The Ancient Greeks often spoke of the Heroic Age, when nymphs and satyrs cultivated the mountains and gods played with mortals. Among the Greek myths that take place in the Heroic Age is the story of the House of Atreus. The royal progenitor of this family, Tantalus, committed such an atrocity against the gods that his descendants were cursed forever. This story is an example of the Archaic Greek belief that guilt was inheritable and a person’s misfortune could be attributed to the crimes of an ancestor.
King Tantalus and Pelops of the House of Atreus
King Tantalus was beloved by the gods, who came to dine with him at his home on earth. But out of secretly held spite against the immortals, Tantalus murdered his son and fed the Olympians cooked human flesh. But the gods were not fooled. They brought the boy back to life and punished Tantalus by placing him in Tartarus, the Underworld. There he stands in a pool of water that evaporates when he leans down to take a drink. Above him is a vine blooming with fruit that the wind moves out of reach whenever he reaches up to take a bite. Tantalus’ punishment gave us the English word “tantalizing.”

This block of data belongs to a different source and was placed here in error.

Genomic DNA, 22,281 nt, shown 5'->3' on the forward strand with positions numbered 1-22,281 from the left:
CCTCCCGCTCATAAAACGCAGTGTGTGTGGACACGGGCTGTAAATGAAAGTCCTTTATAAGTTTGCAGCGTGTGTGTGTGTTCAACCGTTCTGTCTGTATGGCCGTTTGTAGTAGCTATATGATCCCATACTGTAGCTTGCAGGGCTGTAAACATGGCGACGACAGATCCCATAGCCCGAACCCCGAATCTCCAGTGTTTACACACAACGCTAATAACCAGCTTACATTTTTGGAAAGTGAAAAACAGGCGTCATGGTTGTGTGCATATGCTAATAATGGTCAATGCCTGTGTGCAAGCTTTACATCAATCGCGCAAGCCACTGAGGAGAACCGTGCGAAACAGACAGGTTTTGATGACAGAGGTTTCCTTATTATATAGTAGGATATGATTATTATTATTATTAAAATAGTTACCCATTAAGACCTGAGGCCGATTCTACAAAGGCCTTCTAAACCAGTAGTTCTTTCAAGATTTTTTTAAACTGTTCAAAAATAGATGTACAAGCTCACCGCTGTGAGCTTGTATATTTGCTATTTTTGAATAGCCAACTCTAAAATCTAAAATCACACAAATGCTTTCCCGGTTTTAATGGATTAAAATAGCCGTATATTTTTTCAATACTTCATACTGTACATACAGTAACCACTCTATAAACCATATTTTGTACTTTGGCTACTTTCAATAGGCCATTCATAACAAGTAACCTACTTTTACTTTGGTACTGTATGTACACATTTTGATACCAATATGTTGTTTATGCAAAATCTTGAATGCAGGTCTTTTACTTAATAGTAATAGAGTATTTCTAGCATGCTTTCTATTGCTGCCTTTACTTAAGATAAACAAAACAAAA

Tantalus’ banquet for the gods. (Public Domain)